SEC. PANETTA: Well, as you know, I've expressed my concerns about cyber-attacks in general. The number of cyber-attacks are increasing in our country and elsewhere, and this is cause for concern. And it means that countries have to work together to develop not only a good defense but a good offense in dealing with cyber issues.
We recently completed a cyber agreement with Australia that give us -- that gives us the capability to share information and to work together in the cyber area. What I discussed with Japan is the opportunity to try to develop that same kind of approach with Japan so that we can improve our capability to defend against these kinds of attacks.
There are -- look, there are a number of countries that are involved on this issue, both on the offense and the defense. Most important thing right now, I think, is that the world community needs to work together to develop standards of how we approach this issue, because this is of concern. It is the battlefield of the future and it's an important area for all countries to work together in order to develop proper security to deal with cyber-attacks.
MODERATOR: (Through interpreter.) The remaining time is about five minutes. And we'd like to invite questions, one each from the Japanese and U.S. press, first Japanese press. Please raise your hand.
Yes, Mr. Kudihada (ph).
Q: (Through interpreter.) Kudihada (ph) with NHK, and question for Secretary Panetta. As the next step of an environmental impact assessment, there's the process of landfill for the candidate site in Okinawa. And with regard to filing -- for a request for filing, do you have any idea of setting a timeline for filing that? And what timing do you think would be desirable?
SEC. PANETTA: As I stated, it's very important to us that the EIS be completed before the end of this year. And as to other steps involved in this process, the best I could tell you is as soon as possible.
MODERATOR: We'll take one more question. Bob Burns of the Associated Press.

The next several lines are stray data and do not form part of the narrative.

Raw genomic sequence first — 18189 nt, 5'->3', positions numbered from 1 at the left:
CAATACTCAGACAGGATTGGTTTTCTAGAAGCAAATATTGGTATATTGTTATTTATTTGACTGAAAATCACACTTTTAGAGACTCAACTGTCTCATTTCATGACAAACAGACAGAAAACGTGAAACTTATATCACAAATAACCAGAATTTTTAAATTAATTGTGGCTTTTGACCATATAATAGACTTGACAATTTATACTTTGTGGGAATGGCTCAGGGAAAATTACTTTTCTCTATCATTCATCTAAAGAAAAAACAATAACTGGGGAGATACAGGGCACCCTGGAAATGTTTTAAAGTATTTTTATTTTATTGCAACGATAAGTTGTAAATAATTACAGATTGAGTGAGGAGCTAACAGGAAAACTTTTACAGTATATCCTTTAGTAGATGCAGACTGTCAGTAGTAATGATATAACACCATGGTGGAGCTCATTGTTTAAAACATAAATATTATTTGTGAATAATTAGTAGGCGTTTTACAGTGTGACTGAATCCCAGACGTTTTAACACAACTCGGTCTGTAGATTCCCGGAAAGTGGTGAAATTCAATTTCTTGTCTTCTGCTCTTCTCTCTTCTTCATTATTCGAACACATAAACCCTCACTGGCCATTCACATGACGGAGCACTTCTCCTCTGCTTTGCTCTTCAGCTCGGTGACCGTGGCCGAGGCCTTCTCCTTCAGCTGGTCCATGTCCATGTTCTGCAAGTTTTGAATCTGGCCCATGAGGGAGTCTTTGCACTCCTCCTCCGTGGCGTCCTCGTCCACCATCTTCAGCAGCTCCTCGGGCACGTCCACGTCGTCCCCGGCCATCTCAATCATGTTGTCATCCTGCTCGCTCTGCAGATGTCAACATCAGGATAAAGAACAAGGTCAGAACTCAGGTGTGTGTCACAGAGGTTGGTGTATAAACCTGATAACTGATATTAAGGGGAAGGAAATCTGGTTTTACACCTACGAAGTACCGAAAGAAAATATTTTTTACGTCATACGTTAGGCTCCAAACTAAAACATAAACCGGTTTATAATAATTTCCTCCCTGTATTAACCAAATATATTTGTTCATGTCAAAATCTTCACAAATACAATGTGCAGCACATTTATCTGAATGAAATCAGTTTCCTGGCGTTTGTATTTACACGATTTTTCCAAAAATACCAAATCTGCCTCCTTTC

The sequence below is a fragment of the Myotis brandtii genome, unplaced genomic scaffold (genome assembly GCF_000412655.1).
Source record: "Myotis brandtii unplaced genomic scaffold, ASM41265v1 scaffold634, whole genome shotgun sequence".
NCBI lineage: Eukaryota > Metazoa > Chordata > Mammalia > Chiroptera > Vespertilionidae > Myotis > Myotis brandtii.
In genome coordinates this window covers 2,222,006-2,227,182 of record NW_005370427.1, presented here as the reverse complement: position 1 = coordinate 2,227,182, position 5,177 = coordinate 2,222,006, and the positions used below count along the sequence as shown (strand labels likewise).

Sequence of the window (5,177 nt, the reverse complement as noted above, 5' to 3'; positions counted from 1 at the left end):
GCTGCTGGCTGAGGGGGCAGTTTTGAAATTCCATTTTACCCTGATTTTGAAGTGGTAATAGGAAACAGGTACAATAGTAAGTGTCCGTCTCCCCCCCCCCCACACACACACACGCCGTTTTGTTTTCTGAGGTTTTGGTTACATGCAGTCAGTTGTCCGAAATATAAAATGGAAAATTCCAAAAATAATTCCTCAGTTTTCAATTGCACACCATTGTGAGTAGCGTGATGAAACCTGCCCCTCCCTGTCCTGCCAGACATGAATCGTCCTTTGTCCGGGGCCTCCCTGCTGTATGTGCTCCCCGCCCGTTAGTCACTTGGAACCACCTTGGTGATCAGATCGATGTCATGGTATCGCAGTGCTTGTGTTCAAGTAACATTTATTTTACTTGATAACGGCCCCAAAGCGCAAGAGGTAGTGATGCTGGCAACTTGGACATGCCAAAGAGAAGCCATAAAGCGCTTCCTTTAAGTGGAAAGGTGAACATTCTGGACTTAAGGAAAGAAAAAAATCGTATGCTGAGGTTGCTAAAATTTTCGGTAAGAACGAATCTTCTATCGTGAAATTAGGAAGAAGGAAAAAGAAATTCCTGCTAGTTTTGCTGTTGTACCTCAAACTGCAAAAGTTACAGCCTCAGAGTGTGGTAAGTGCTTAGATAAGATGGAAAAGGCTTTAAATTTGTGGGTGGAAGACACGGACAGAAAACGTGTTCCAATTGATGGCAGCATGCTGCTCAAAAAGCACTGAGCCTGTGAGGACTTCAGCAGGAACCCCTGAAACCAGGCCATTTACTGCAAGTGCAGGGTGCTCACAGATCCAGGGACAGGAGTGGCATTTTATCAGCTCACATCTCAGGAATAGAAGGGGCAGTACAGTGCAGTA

Q: A question for Secretary Panetta on Libya. When you've been asked in recent days about post-Gadhafi Libya and the U.S. Department of Defense, you've focused on the question of whether the U.S. can provide some sort of humanitarian assistance. You've mentioned medical assistance. I wonder, beyond that, what sort of military-to-military relations do you foresee with Libya? Should Libya be a U.S. military partner? And then what would that look like?
SEC. PANETTA: I think -- as I mentioned, obviously, our concerns right now are to provide whatever help we can with regards to providing medical relief and medical assistance for the large number of wounded in Libya. And there are areas that we are now exploring to try to determine how we can best address that issue.
The other issue is, obviously, with regards to the arms and the danger that those arms could make their way (sic) into the hands of the wrong people. And for that reason, we need to do what we can to determine where those weapons are and try to secure them as soon as we can.
With regards to the third area, about looking to the future, I think a lot of that at this point, you know, still rests with NATO. I know there -- you know, there are going to be discussions within NATO concerning not only when the possible end of the mission may come, but also how that will transition. And I noticed today that there were comments from some of the Libya leadership asking that NATO continue its mission during this interim as they're trying to establish some of their governance.
So I guess what I would do at this point is leave the decision as to future security involvement in the hands of NATO, and then beyond that, that will give us a basis on which to determine whether there's an additional role that we can play.
MODERATOR: (Through interpreter.) Thank you very much. It's time as we now conclude the joint press conference. Please stay -- remain seated until the two ministers have left. Thank you very much for your kind cooperation.